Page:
Bone and Bread

Book Review: Bone and Bread

A huge thanks to Edelweiss+ for providing me with a copy of this novel.

As I’ve mentioned many times on my blog, I have anorexia. I struggle with mental health issues and I believe books on the topic are extremely important. This took my interest for that reason, but I didn’t expect this unique view. Beena’s sister, Sadhana, is diagnosed with anorexia at 14 – after a rather traumatic, difficult childhood. Beena recaps their early days, while simultaneously narrating her current-day life. At first, Beena only vaguely references Sadhana’s illness, but it soon becomes clear that her heart attack was brought on by the eating disorder.

This book is about Sadhana’s struggle, her sister’s sire attempts to help her, and her grief at Sadhana’s eventual passing, but it is also about so much more. It is about Beena’s teenage pregnancy and single motherhood. It is about the death of their parents, one by one, before they were even midway through their teens. It is about Sadhana’s on-off struggles, Beena’s exhaustion at being her carer, their relationship and arguments and love. It is also about Sadhana’s life, separate to Beena’s, her secret girlfriend. It’s about life overall, really. And while the anorexia is a huge part of it, it isn’t the whole story.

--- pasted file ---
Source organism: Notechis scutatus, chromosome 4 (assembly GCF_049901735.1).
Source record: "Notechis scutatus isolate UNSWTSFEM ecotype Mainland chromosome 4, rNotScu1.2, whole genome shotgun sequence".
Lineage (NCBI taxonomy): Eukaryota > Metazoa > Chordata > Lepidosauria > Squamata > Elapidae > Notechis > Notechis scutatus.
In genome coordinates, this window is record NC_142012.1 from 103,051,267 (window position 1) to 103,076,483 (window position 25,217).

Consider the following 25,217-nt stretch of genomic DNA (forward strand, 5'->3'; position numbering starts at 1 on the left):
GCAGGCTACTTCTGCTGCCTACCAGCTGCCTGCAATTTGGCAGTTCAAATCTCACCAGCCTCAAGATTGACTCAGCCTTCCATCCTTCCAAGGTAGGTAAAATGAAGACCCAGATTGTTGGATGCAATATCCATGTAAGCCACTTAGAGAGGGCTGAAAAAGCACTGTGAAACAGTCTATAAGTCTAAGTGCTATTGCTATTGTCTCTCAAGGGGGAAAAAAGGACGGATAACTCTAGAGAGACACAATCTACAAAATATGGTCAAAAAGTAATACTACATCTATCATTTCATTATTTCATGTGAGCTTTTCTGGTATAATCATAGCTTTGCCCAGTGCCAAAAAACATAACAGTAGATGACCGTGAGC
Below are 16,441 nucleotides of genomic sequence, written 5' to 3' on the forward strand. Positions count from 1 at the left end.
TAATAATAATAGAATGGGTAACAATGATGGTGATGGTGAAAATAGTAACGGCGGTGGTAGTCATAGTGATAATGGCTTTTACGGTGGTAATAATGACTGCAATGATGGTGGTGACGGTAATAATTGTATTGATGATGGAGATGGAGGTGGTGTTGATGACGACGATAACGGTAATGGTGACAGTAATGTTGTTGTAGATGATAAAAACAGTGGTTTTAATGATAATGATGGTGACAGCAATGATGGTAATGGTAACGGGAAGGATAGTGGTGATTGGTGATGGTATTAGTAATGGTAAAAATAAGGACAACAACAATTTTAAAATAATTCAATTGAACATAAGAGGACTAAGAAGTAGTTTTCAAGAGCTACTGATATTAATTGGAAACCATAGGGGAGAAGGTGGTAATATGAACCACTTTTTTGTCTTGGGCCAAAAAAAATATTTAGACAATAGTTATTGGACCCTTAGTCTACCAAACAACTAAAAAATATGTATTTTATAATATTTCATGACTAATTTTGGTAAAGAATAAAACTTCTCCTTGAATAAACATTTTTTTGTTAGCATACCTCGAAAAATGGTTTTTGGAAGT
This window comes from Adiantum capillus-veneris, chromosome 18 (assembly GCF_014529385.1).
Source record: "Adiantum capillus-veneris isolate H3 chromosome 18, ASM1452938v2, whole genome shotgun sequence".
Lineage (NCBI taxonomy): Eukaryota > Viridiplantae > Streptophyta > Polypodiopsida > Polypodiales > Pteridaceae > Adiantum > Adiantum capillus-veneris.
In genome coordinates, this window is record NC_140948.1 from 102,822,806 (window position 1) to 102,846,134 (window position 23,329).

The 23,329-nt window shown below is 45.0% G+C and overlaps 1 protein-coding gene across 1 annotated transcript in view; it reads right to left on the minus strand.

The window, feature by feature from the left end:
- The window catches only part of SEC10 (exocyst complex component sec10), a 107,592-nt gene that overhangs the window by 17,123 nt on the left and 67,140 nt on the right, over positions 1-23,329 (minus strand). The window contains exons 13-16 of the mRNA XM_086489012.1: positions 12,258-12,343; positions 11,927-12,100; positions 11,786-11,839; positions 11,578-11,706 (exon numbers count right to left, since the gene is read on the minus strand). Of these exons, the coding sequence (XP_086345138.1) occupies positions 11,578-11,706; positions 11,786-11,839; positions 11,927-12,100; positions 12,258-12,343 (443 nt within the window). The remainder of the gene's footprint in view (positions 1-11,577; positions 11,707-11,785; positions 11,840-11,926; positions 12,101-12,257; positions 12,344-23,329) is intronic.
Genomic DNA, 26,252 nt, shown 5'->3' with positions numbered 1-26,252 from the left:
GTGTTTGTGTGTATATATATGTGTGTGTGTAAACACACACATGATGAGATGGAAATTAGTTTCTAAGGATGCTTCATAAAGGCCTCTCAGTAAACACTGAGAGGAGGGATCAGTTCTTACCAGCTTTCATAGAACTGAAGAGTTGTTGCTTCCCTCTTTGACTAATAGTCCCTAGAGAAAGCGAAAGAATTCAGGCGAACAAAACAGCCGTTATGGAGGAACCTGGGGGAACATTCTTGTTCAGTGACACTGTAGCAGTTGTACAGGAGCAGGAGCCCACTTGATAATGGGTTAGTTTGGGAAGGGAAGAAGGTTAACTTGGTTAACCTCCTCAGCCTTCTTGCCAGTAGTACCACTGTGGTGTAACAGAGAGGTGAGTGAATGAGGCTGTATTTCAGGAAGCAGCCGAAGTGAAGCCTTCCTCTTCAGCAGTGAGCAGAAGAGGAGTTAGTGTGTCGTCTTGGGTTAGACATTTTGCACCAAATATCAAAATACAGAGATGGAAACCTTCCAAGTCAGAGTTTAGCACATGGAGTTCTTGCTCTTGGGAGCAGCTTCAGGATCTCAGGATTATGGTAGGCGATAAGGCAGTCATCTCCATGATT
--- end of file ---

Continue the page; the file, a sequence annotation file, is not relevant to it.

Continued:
It was written fantastically, and the opinions Beena gives on Sadhana’s illness are really quite unique. She expresses her anger and frustration, and the tiring nature of caring for her sister throughout her life. She does not express the sympathy and sadness toward sufferers that is often portrayed in books.

Sometimes, I did find Beena a bit too harsh – and Sadhana, too, actually. But overall the characterisation was great, and the relationship between the girls is so complex it feels real. 4.5 stars.

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